So, a first run through some of the restorations I saw with hardly any further comment required beyond commending those responsible for their work in bringing films back to their original, or as close to it, condition.
McCabe and Mrs Miller (Robert Altman, USA, 1971). Aaah what memories of the only previous occasion I saw this movie way back when liberation from the film censor seemed at hand even if it was a Liberal who was leading it and it was someone dubbed One-armed Dick who was resisting. At first banned in Australia as part of Don Chipp's crusade to force the introduction of an R Certificate, McCabe and Mrs Miller was always a problem case. Shot in very soft focus and with so much whispered sound, it was always likely that if there were any deterioration of the original material then future screenings would be in trouble. The restoration is close to perfection. ......and my goodness that Warren Beatty was an extraordinarily handsome man. The parable of the start and the growth of the animal spirits of capitalism may well be without peer, something I don't think I quite picked up on way back when...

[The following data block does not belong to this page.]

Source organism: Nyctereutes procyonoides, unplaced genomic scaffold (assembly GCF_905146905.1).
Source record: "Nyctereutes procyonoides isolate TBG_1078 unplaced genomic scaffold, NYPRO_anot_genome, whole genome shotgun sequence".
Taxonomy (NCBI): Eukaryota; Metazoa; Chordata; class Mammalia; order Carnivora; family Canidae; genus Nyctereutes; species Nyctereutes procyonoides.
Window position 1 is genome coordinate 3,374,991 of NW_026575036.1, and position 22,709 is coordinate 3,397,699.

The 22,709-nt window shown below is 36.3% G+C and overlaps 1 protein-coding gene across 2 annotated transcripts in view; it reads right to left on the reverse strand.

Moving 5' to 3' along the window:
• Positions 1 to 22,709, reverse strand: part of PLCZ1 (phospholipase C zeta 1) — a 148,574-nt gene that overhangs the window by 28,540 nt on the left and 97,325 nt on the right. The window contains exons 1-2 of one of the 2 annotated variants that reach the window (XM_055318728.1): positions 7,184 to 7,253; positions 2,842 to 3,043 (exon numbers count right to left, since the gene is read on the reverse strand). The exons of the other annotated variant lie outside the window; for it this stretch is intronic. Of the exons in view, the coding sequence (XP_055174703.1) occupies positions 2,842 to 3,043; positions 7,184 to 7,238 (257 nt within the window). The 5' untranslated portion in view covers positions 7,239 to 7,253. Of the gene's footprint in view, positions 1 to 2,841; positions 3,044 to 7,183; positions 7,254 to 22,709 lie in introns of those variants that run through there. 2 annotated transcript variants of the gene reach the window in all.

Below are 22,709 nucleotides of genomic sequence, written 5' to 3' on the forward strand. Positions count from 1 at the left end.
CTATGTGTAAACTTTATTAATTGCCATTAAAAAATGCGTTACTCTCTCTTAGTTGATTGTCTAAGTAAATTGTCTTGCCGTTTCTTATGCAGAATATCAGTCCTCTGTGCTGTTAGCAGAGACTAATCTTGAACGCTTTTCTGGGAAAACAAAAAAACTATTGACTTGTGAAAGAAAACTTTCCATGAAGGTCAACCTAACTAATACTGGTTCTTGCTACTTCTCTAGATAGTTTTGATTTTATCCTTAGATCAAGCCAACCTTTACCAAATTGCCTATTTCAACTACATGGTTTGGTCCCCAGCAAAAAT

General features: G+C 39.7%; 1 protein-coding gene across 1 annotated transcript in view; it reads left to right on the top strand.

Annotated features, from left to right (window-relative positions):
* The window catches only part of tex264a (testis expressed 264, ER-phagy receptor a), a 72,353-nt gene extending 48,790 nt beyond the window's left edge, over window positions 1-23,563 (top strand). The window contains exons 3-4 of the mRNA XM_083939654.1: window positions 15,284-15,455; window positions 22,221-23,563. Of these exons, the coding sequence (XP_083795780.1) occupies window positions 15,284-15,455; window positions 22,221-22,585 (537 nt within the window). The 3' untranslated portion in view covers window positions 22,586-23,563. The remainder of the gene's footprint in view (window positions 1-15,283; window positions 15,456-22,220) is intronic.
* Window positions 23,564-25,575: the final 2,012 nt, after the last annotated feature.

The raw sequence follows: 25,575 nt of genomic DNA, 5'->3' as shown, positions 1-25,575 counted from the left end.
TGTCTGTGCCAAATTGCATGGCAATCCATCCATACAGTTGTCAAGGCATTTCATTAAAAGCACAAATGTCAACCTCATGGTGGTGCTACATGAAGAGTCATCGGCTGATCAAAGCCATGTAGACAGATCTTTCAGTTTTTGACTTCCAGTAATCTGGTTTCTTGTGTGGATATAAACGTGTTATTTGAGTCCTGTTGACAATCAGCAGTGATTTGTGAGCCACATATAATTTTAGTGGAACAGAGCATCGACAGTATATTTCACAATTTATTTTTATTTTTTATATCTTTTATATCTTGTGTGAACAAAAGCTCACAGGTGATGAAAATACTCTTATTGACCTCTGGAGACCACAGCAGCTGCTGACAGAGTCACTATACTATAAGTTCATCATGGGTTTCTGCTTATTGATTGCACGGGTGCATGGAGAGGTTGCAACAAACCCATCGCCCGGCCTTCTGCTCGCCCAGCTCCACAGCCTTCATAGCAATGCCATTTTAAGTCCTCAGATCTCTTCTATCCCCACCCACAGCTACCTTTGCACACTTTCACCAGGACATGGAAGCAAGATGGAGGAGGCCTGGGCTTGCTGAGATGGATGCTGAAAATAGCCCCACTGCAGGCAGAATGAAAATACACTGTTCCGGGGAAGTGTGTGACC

One Eyed Jacks (Marlon Brando, USA, 1961). At last the days of the Dollar Video version are over. Some dismissal of this as near to worthless and at 141 minutes you can feel it testing patience, but the man is magnetic.
Beat the Devil (John Huston, USA) Grover Crisp has at last relieved us of the scratches and cuts of all those 'public domain' copies. Whatever success they were trying to emulate, most notably the The Maltese Falcon I guess doesn't quite work but still.
Adieu Bonaparte (Youssef Chahine, France/Egypt, 1985). Dubbed a masterpiece way back then, Chahine's melodrama of Napoleon's Egyptian adventure, with Michel Piccoli and and Patrice Chereau front and centre remains an indictment of the mindlessness of colonial invasion. Restored by the Cinematheque francaise and supplied to Bologna as part of a package of forty films from the Cinematheque's collection. That prompts a thought. .......Oops....... You probably need a Cinematheque to do this sort of thing.